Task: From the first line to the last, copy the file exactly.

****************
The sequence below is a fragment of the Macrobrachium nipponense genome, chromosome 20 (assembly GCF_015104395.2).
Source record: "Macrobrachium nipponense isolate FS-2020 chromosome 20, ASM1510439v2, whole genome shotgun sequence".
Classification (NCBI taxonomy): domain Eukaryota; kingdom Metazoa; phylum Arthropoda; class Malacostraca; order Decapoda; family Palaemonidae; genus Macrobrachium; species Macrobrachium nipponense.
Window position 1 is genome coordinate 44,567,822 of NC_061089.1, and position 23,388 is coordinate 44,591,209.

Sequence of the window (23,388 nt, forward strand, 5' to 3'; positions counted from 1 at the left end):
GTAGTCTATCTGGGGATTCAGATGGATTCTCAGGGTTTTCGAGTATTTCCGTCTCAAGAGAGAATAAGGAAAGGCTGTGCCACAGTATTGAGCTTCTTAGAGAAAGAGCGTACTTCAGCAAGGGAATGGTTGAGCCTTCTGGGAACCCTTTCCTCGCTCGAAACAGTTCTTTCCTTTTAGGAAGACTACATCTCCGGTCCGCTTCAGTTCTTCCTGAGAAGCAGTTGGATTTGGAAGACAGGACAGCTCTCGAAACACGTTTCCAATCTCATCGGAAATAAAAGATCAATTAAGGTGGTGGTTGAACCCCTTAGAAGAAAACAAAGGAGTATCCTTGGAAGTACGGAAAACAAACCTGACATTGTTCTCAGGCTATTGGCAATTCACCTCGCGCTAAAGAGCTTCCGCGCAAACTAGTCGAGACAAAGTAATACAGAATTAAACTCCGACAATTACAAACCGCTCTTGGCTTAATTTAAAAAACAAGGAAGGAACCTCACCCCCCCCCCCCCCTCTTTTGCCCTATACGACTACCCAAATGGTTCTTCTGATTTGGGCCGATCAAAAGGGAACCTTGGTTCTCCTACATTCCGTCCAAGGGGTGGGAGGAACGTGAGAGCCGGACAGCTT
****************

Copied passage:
The sequence below is a fragment of the Macrobrachium nipponense genome, chromosome 20 (assembly GCF_015104395.2).
Source record: "Macrobrachium nipponense isolate FS-2020 chromosome 20, ASM1510439v2, whole genome shotgun sequence".
Classification (NCBI taxonomy): domain Eukaryota; kingdom Metazoa; phylum Arthropoda; class Malacostraca; order Decapoda; family Palaemonidae; genus Macrobrachium; species Macrobrachium nipponense.
Window position 1 is genome coordinate 44,567,822 of NC_061089.1, and position 23,388 is coordinate 44,591,209.

Sequence of the window (23,388 nt, forward strand, 5' to 3'; positions counted from 1 at the left end):
GTAGTCTATCTGGGGATTCAGATGGATTCTCAGGGTTTTCGAGTATTTCCGTCTCAAGAGAGAATAAGGAAAGGCTGTGCCACAGTATTGAGCTTCTTAGAGAAAGAGCGTACTTCAGCAAGGGAATGGTTGAGCCTTCTGGGAACCCTTTCCTCGCTCGAAACAGTTCTTTCCTTTTAGGAAGACTACATCTCCGGTCCGCTTCAGTTCTTCCTGAGAAGCAGTTGGATTTGGAAGACAGGACAGCTCTCGAAACACGTTTCCAATCTCATCGGAAATAAAAGATCAATTAAGGTGGTGGTTGAACCCCTTAGAAGAAAACAAAGGAGTATCCTTGGAAGTACGGAAAACAAACCTGACATTGTTCTCAGGCTATTGGCAATTCACCTCGCGCTAAAGAGCTTCCGCGCAAACTAGTCGAGACAAAGTAATACAGAATTAAACTCCGACAATTACAAACCGCTCTTGGCTTAATTTAAAAAACAAGGAAGGAACCTCACCCCCCCCCCCCCCTCTTTTGCCCTATACGACTACCCAAATGGTTCTTCTGATTTGGGCCGATCAAAAGGGAACCTTGGTTCTCCTACATTCCGTCCAAGGGGTGGGAGGAACGTGAGAGCCGGACAGCTT